The ugly victory over Oregon was a win by a collection of individual players exerting their wills. Even the winning shot was not a play but really an individual taking advantage of an opportunity. Let's start with the dramatic last second shot.
Travis Wear didn't really have time to think.
"It fell in my hands and I knew we only had a few seconds left so I put it up," he said.
His putback with 5.3 seconds to go gave UCLA a 70-68 victory over slumping Oregon on Thursday night.
PAC 12 MVP candidate Kyle Anderson had one of his worst games as a Bruin but still was a key to the victory:
Oregon pressured Kyle Anderson all night, and it resulted in the UCLA point guard tying a season-low in points. What the Ducks couldn't do was limit his contributions elsewhere.
Anderson hit just one field goal in the Bruins' 70-68 road win, but made several key plays late in a game that see-sawed wildly for 40 minutes. With under a minute left, the sophomore cut down the right side of the lane, drawing an extra defender before dishing the ball to a wide-open Jordan Adams. . . .
With 5.3 seconds left, Oregon point guard Johnathan Loyd - playing with a face mask to protect a broken nose - streaked down the length of the court. As the 5-foot-8 senior tossed up a shot attempt, Anderson stretched out for a game-clinching block.
The 6-foot-9 Anderson finished with six points, 10 assists, two rebounds, two steals and a block, but was forced into a career-high nine turnovers.
This was supposed to be a battle of two high powered offenses but really it was an ugly game where UCLA's superior talent won out.
The Bruins shot just 39.1 percent from the floor in the first half, and trailed Oregon 36-32 at the intermission. The Ducks connected on 41.4 percent of their field goal attempts in the frame.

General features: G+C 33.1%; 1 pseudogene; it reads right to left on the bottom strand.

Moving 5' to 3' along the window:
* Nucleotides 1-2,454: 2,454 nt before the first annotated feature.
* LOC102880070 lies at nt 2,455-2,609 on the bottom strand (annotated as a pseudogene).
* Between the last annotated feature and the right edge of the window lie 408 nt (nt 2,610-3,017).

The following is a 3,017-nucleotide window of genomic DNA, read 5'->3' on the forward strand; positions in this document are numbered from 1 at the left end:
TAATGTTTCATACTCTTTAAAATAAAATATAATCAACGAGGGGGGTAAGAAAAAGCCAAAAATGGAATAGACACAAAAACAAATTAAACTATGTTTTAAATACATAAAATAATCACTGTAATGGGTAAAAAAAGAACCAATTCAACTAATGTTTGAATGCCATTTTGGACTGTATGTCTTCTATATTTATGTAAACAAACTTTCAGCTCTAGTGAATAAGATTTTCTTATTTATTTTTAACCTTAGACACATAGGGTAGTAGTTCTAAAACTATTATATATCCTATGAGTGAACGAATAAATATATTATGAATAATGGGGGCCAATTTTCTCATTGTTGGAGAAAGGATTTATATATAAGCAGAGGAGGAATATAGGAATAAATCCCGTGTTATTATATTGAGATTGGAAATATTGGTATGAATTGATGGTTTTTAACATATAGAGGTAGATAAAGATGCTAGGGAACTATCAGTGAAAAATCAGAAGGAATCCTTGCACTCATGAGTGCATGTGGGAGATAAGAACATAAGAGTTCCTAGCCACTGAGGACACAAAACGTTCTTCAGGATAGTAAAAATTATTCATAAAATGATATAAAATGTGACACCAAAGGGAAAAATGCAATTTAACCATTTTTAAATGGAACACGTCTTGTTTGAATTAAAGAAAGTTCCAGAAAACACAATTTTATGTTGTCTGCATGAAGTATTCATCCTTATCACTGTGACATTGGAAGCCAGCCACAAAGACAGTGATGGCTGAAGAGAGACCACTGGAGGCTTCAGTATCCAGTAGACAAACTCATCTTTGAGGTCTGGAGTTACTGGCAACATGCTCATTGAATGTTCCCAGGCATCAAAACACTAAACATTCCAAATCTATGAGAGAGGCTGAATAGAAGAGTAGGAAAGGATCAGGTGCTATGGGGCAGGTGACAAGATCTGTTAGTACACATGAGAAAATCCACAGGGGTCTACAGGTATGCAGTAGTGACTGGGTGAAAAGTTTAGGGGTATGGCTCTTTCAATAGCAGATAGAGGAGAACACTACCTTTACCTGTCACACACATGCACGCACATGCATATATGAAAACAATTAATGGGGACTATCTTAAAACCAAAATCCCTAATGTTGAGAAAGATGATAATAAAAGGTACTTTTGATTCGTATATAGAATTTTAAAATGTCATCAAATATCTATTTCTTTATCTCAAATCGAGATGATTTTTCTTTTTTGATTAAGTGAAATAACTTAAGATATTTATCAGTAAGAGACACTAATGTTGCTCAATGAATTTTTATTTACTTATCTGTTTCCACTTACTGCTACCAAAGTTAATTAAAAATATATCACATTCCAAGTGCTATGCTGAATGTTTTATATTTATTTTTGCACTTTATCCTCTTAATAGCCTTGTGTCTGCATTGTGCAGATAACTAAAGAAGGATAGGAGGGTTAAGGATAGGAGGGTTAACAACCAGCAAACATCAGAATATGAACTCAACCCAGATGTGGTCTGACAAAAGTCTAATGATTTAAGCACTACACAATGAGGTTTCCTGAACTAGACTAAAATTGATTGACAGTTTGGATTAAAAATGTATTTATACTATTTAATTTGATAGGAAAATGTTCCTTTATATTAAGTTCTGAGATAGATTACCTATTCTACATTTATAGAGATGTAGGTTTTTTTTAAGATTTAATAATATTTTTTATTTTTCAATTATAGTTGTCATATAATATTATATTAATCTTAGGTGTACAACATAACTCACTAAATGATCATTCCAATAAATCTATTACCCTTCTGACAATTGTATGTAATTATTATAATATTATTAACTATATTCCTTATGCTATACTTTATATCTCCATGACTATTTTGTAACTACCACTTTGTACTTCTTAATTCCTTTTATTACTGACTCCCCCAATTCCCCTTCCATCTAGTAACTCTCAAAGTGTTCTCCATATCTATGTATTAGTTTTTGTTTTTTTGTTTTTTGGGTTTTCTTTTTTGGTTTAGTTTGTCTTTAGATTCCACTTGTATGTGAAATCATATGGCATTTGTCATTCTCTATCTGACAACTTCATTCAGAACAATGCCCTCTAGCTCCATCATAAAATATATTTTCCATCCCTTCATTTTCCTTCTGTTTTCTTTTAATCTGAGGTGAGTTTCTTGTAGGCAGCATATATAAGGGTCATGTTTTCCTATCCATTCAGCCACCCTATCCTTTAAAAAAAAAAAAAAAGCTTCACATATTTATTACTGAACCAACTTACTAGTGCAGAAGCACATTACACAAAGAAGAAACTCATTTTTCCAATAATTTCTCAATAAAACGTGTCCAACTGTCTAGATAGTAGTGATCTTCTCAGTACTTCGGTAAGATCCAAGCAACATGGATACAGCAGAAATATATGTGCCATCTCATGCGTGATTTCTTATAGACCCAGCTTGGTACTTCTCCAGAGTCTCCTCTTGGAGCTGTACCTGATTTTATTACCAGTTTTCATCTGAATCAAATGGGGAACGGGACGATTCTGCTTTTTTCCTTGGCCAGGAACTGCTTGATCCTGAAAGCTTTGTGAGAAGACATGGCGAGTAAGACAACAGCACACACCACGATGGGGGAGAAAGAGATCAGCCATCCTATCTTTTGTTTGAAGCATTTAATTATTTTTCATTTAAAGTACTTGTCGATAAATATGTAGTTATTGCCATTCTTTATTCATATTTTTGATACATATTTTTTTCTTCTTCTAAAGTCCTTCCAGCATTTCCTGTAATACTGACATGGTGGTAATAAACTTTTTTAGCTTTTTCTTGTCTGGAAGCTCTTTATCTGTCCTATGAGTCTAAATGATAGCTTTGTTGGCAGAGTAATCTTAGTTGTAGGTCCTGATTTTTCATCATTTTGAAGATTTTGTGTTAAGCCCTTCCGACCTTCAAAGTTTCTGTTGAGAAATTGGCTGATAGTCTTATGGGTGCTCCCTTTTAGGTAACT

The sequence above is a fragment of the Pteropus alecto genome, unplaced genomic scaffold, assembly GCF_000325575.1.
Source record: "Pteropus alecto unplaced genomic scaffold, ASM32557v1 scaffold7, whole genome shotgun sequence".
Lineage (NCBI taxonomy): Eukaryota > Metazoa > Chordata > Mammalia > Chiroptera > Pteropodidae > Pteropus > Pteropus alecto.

UCLA picked it up in the second half, hitting an even 50 percent of its shots from the floor, but went 1-of-6 from 3-point range. Oregon's shooting accuracy dropped to 37.5 percent in the second period. The Ducks did connect on all 12 free-throw attempts in the half.
UCLA had the edge in points in the paint, 30-18, and in fast break points, 11-7. Oregon won the battle in bench points, 36-11.
UCLA season leading scorer Jordan Adams was a key to the win. Adams looked like the player of last season as Oregon focused on Anderson. (Adams also discussed how we would have beat Oregon in the PAC 12 tournament final if he would have played.)
His 19 points were big. His defensive effort was even bigger. Even when he lost the ball, it worked out well for the Bruins. . . .
It came to him in the second half. Adams scored eight consecutive points to break a 49-49 tie.
What Adams did when Oregon had the ball was just as vital. He had two steals during his scoring spree, part of a smothering defensive effort. UCLA held Oregon 18 points below its season average. The Ducks shot 39.6%.
He cut to the basket, scored and was fouled. His free throw tied the score, 68-68, with 56 seconds left. It was still tied when the Bruins' Kyle Anderson missed a jumper. Adams swooped in and tied up Oregon's Richard Amardi. The possession arrow gave UCLA the ball, setting up the game-winning basket.
"Those ‘effort' plays won us the game," Alford said.
Powell helped key UCLA's success in the second half, scoring 14 of his 17 points after halftime. Adams finished with 14 of his team-leading 19 points in the second half.
Credit goes to three of the big four for never giving up and finding a way to win: Anderson with the big plays on a bad night for him, Adams never giving up and Norman showing why he is an elite PAC 12 player. Norman as the unsung defensive leader gets the last word.
"It came down to our toughness," Powell said. "We knew that we couldn't give in."
We beat a bad team thanks to some great individual efforts.